Tesoro
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Tesoro

Tucson, Arizona, United States | Established. Jan 01, 2000

Tucson, Arizona, United States
Established on Jan, 2000
Band Latin Rock

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This band hasn't logged any future gigs

This band hasn't logged any past gigs

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Tesoro at KTAOS

Flamenco fusion band Tesoro are playing Friday (Nov. 15), 8:30 p.m., at the KTAOS Solar Center, 9 State Road 150, north of El Prado. Cover is $5.

Tesoro creates music "that not only mesmerizes the audience but captivates even the most sophisticated flamenco purists and enthusiasts with their unique sound," a press release reads. "They will make you want to jump out of your seat and dance."

For more, call (575) 758-5826 or visit tesorotucson.com or ktao.com - Tempo Magazine/The Taos News


Things are going swimmingly for Justin Fernandez.

“It’s been quite a journey and things are starting to take off,” he says during an interview from his Tucson home. “We’re blessed to be able to take our music on the road.”

Fernandez is part of the flamenco-inspired rock group Tesoro. The band also includes Efisio Giordanelli, Andrew McClarron, Brian Scott and Gabriel Kaiser.

Tesoro was formed about a decade ago and has slowly made its way into touring regionally.

Tesoro
WHEN: 8 p.m. Saturday, Nov. 16
WHERE: Sol at Santa Fe Brewing, 37 Fire Place, Santa Fe
HOW MUCH: $5 at holdmyticket.com or 886-1251
Fernandez says the band played the South by Southwest Music Festival in Austin this past March and is looking forward to getting back in 2014.

“I think our sound has evolved over time and we’re in a good place when it comes to music,” he says. “It’s important for us to keep moving forward with our music.”

Fernandez says as the band’s sound has evolved over 10 years, it has always been rooted in flamenco.

“It’s been an integral part of our foundation,” he says. “As we were developing, the audience could see it heavily. As we’ve been moving forward, the influence is still there but we’ve found ways to modify it and make it our own.”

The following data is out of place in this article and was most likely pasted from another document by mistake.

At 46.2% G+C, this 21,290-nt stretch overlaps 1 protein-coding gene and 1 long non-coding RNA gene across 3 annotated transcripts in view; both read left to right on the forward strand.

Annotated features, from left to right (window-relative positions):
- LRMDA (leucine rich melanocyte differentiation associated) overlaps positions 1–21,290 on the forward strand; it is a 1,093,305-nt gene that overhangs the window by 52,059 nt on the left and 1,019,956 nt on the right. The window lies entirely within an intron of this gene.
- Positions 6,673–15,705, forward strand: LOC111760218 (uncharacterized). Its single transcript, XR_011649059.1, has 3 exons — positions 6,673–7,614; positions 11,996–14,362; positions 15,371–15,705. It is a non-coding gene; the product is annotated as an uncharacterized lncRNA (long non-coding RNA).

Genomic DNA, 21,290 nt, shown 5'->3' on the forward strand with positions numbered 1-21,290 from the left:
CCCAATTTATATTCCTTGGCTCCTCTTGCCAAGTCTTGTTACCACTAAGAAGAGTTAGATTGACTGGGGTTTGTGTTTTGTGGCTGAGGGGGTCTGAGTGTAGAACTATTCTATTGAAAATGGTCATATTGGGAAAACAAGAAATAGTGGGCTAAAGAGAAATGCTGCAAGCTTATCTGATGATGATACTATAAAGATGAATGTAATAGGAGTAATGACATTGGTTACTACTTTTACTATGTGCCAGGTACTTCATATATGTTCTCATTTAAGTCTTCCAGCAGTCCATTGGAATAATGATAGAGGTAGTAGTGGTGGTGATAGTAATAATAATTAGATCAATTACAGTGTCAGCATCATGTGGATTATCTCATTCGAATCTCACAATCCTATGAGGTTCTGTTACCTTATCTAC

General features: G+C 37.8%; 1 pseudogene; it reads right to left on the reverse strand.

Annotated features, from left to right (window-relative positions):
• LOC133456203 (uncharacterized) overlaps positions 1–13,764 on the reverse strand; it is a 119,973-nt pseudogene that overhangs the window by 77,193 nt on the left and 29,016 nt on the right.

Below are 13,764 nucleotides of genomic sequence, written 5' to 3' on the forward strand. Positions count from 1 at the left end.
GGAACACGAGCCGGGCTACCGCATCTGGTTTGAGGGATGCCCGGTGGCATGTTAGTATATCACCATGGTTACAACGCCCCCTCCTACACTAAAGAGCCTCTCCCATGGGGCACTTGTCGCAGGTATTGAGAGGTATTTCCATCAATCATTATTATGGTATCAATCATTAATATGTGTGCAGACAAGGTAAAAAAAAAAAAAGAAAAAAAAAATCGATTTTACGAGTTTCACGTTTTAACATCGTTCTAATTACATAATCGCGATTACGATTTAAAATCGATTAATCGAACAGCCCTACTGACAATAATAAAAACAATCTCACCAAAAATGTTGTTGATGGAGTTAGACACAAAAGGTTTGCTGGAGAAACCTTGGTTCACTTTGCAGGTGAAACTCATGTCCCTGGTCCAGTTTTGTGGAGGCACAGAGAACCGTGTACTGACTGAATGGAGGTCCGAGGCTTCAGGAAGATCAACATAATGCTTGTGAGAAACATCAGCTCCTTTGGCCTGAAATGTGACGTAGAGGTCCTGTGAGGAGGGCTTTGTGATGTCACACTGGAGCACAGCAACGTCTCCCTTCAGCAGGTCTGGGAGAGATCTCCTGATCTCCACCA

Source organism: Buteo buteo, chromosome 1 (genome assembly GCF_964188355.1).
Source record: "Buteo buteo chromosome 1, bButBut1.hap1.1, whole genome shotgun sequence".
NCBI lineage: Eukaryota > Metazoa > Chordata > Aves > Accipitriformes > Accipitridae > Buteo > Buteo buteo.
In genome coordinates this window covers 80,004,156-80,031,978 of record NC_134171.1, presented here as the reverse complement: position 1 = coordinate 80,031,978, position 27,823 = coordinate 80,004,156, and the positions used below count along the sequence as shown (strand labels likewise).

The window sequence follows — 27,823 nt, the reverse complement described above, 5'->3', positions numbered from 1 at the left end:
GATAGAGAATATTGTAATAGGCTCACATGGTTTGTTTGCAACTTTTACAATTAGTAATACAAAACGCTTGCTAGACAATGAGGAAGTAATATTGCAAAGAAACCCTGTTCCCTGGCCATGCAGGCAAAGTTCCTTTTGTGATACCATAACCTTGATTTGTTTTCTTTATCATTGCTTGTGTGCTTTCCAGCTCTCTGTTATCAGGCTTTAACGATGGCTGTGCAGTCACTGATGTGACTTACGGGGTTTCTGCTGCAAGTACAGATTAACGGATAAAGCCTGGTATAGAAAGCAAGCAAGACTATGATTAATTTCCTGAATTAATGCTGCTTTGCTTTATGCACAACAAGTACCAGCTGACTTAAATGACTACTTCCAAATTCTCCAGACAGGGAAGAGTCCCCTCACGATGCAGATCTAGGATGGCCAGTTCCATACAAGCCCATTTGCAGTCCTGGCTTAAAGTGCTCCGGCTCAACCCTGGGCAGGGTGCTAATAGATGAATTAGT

Fernandez says with Tesoro’s new music, the guys are looking to push themselves out of their comfort zone.

“We’re totally going outside of the box,” he says. “We have an amazing drummer and singer now and it’s all coming together really well. It’s important for us to keep the communication.”

Tesoro is back in the studio with producer/engineer Jim Waters, who has worked with Sonic Youth, Chuck Prophet and Jon Spencer Blues Explosion. - Adrian Gomez, Albuquerque Journal


Art and business. When the two concepts collaborate, creativity can go to new places. Southern Arizona Arts and Cultural Alliance has ventured to new places through a long-time partnership with Vestar, owner of both the Oro Valley and Tempe Marketplaces, expanding the nonprofit's reach to Phoenix.

On Saturday, Feb. 9 and Sunday, Feb. 10 from 10 a.m. to 4 p.m., Arizonans can experience the business of arts enduring through innovative partnerships during Tempe Marketplace Arts and Crafts Festival.
The festival offers an unexpected combination, bringing local, handmade creations to the national storefronts of Barnes & Noble, JCPenney, GAP, Best Buy, Old Navy and Target.

Woodwork, textiles, glass, ceramics, paintings, jewelry and more will fill the market along with live music and arts activities for kids.

With 1.3 million square feet of retail space, featuring dramatic light and laser elements, outdoor fireplaces and unique water elements, Tempe Marketplace delivers an interactive shopping, dining and entertainment experience in a vibrant, high-energy outdoor setting.

Featured artist

Sheaz Jewelry is created by a Tucson-based, mother-daughter team, Charlene Hock and Ashley Bowman. Their line features one-of-kind pieces including necklaces, earrings, bracelets and more. Semi-precious stones, pearls, copper and vintage findings give each piece a unique look.